Latest posts by Jeff Baller, Au.D., CCC-A (see all)
- New Year’s Resolution: Get Your Hearing Tested - January 16, 2020
- Hearing Aids and Artificial Intelligence - December 26, 2019
- Avoiding Hearing Tests Could Make the Problem Much Worse - December 23, 2019
Untreated hearing loss can severely damage workplace performance. Employers in the United States are required to reasonably accommodate any employee with a hearing disability. The 1990 Americans With Disabilities Act also prevents employers from discriminating against applicants who may have a hearing disability. Many people are born deaf, but others lose their hearing later in life. A hearing impairment makes it harder for employees to communicate information in the workplace. Office jobs typically require consistent communication between different departments. People with partial hearing loss may want to consider wearing hearing aids at the office. Those who are completely deaf will have a bigger communication barrier to deal with. These workers may choose jobs that require email communication. Some companies believe strongly in disability inclusion. They may hire full time interpreters to help deaf workers communicate with those who do not understand sign language.
It’s certainly very important for deaf employees to communicate questions or concerns they may have relating to job performance. A deaf employee should ideally feel as though he is able to perform at the same level as everyone else in the company. If problems persist, then the employee should talk to a manager about actions that can be taken to improve the situation. Inclusion is very important in the modern workplace. If hearing loss is somewhat treatable, then the employee should take logical steps necessary to treat the problem. If the employee’s hearing loss is untreatable, then the business should cooperate while dealing with any questions or concerns the employee may have.
If hearing loss is sudden, then the employee may need to explain to the employer any factors that may affect future job performance. In some cases, the employee may need to be moved to a different position within the company. Pilot and driving jobs typically have minimal hearing requirements to ensure the safety of passengers. Emergency service personnel need to be able to hear people calling for help at a distance. Other positions will typically require minor adjustments. People who work in factories and warehouses should typically be able to meet basic job requirements. Employers may reshuffle the structure of the workspace to ensure employee needs are met in the best manner possible. Quality employers should be able to accommodate people with hearing loss without sacrificing workplace productivity. The key is to look at the entire infrastructure of the business and make changes that meet the needs of all internal and external stakeholders.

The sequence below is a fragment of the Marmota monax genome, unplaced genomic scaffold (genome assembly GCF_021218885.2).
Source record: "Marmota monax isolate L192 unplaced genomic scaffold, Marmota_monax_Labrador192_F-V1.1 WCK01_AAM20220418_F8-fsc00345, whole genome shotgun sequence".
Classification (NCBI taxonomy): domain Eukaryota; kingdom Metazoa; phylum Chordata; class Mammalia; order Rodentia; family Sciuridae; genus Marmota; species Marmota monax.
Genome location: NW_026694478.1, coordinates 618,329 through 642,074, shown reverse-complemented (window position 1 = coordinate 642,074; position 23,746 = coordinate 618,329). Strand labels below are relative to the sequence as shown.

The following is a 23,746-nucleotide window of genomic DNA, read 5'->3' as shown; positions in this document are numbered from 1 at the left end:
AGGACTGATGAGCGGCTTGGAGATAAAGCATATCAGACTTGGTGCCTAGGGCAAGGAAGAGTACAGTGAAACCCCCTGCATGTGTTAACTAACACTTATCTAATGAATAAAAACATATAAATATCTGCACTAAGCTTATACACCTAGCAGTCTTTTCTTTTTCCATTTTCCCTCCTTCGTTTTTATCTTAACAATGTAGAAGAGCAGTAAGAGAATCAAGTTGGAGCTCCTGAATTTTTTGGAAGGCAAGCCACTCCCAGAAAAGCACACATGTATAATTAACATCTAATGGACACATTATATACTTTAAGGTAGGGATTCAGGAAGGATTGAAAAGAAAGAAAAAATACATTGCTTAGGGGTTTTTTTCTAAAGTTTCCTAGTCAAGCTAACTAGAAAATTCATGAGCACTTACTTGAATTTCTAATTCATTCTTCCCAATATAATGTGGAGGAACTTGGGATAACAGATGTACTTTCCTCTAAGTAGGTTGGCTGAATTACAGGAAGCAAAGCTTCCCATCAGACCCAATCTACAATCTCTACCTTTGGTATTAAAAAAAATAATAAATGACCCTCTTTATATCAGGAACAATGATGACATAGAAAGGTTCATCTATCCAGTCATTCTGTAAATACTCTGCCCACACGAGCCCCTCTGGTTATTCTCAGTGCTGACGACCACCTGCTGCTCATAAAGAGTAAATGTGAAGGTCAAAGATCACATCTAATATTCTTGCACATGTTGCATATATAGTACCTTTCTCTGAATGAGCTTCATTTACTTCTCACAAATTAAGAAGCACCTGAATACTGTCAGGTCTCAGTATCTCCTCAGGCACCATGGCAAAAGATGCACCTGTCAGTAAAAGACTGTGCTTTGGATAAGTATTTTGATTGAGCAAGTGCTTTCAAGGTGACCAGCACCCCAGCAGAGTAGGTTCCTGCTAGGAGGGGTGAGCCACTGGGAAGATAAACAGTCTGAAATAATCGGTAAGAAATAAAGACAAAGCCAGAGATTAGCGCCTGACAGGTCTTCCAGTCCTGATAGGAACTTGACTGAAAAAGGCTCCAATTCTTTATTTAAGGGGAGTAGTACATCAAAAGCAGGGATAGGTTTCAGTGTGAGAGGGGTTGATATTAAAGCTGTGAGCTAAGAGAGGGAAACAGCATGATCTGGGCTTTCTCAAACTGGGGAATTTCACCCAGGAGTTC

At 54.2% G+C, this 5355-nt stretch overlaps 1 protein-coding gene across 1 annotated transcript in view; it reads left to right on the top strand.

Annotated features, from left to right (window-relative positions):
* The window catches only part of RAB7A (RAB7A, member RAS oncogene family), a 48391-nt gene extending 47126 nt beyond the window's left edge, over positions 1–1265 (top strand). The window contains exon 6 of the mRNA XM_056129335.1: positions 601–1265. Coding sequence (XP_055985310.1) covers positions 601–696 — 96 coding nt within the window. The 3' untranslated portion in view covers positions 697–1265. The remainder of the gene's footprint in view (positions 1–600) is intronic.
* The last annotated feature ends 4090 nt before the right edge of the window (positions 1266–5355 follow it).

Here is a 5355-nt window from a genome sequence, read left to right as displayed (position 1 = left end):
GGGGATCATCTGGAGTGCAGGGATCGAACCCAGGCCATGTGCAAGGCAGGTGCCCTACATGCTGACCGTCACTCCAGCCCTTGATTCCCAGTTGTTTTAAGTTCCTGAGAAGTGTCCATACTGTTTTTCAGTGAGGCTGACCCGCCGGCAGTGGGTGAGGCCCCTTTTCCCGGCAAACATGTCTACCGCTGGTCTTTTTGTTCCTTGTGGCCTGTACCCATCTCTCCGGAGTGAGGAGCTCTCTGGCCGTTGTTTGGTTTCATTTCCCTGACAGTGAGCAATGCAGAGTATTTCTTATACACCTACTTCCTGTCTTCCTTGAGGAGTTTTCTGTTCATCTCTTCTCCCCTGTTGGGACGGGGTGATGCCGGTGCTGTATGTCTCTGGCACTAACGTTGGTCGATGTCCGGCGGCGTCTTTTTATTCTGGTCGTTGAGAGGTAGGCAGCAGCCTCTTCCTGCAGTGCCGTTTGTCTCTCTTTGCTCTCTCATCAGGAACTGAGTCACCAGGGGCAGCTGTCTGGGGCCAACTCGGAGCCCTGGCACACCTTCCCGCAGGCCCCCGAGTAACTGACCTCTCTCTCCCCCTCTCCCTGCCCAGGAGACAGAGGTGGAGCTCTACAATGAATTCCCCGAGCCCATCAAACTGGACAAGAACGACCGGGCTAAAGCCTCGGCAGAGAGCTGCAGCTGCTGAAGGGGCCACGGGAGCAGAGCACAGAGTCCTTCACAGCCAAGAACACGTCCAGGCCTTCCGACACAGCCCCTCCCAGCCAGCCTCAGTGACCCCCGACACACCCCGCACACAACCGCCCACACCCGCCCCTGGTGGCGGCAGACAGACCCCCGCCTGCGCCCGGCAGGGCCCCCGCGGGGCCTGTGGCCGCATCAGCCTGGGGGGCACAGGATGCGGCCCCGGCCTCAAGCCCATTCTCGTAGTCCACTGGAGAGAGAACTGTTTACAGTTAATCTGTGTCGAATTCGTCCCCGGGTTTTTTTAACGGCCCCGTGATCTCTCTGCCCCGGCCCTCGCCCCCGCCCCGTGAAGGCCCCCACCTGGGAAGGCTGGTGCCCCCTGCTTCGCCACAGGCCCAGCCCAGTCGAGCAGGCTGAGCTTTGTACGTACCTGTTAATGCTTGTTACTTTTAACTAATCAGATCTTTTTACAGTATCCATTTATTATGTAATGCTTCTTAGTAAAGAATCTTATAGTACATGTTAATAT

People who experience hearing loss should see an audiologist or ear, nose and throat doctor. Partial hearing loss may be treated with a cochlear implant or hearing aid. Applicants should disclose a hearing disability to an employer before they are hired at a company. This will give the company time to make reasonable accommodations to meet employee needs. Employers may want to develop specific business protocols to accommodate deaf employees.
Many people are subjected to loud noise in the workplace. 11 percent of workers have some level of hearing difficulty, and about one quarter of these workers lost their hearing from activities performed at work. Workers often lose their hearing due to loud noises, and others may be exposed to chemicals that impair their hearing over time. Ototoxic chemicals that damage hearing include mercury, lead and carbon monoxide. Noise over 85 decibels can damage hearing, so people working in environments with noises this loud should wear ear plugs.
Approximately 32 million workers in the United States work in environments that put them at risk for hearing loss. Most hearing loss is permanent, and there is a strong correlation between hearing loss and depression. Workers who lose their hearing may feel isolated because it harder to communicate with coworkers and family members. Hearing loss may result in tinnitus. This condition causes people to hear a constant ringing in their ears. Workers comp doesn’t cover hearing loss in every state.
The Occupational Safety and Health Administration requires all employers to utilize a hearing protection program for workplace sounds that exceed 85 decibels, but not all businesses make an extreme effort to follow OSHA regulations. Employees should report businesses if they are not making an effort to meet these legal requirements. Companies that do not follow standard OSHA procedures may eventually become subject to hefty fines and lawsuits.